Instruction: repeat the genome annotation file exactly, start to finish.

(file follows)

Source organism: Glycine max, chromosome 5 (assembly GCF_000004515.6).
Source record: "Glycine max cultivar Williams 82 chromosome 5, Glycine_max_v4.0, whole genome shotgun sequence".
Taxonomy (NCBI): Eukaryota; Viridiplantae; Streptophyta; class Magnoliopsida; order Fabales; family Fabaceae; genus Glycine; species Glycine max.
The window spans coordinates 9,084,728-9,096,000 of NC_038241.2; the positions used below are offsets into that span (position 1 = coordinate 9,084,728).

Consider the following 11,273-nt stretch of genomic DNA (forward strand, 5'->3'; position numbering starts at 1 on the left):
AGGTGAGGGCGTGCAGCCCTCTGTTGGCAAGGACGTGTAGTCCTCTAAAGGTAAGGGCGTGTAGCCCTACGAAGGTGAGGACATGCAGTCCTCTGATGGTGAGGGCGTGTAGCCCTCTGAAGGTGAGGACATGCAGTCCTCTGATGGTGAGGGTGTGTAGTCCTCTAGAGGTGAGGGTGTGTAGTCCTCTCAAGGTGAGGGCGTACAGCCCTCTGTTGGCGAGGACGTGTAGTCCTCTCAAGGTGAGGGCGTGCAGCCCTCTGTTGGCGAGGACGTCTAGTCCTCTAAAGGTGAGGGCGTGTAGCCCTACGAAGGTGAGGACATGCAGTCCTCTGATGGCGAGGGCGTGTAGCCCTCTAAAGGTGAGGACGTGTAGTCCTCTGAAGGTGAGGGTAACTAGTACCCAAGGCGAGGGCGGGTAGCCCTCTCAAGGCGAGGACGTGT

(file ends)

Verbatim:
Source organism: Glycine max, chromosome 5 (assembly GCF_000004515.6).
Source record: "Glycine max cultivar Williams 82 chromosome 5, Glycine_max_v4.0, whole genome shotgun sequence".
Taxonomy (NCBI): Eukaryota; Viridiplantae; Streptophyta; class Magnoliopsida; order Fabales; family Fabaceae; genus Glycine; species Glycine max.
The window spans coordinates 9,084,728-9,096,000 of NC_038241.2; the positions used below are offsets into that span (position 1 = coordinate 9,084,728).

Consider the following 11,273-nt stretch of genomic DNA (forward strand, 5'->3'; position numbering starts at 1 on the left):
AGGTGAGGGCGTGCAGCCCTCTGTTGGCAAGGACGTGTAGTCCTCTAAAGGTAAGGGCGTGTAGCCCTACGAAGGTGAGGACATGCAGTCCTCTGATGGTGAGGGCGTGTAGCCCTCTGAAGGTGAGGACATGCAGTCCTCTGATGGTGAGGGTGTGTAGTCCTCTAGAGGTGAGGGTGTGTAGTCCTCTCAAGGTGAGGGCGTACAGCCCTCTGTTGGCGAGGACGTGTAGTCCTCTCAAGGTGAGGGCGTGCAGCCCTCTGTTGGCGAGGACGTCTAGTCCTCTAAAGGTGAGGGCGTGTAGCCCTACGAAGGTGAGGACATGCAGTCCTCTGATGGCGAGGGCGTGTAGCCCTCTAAAGGTGAGGACGTGTAGTCCTCTGAAGGTGAGGGTAACTAGTACCCAAGGCGAGGGCGGGTAGCCCTCTCAAGGCGAGGACGTGT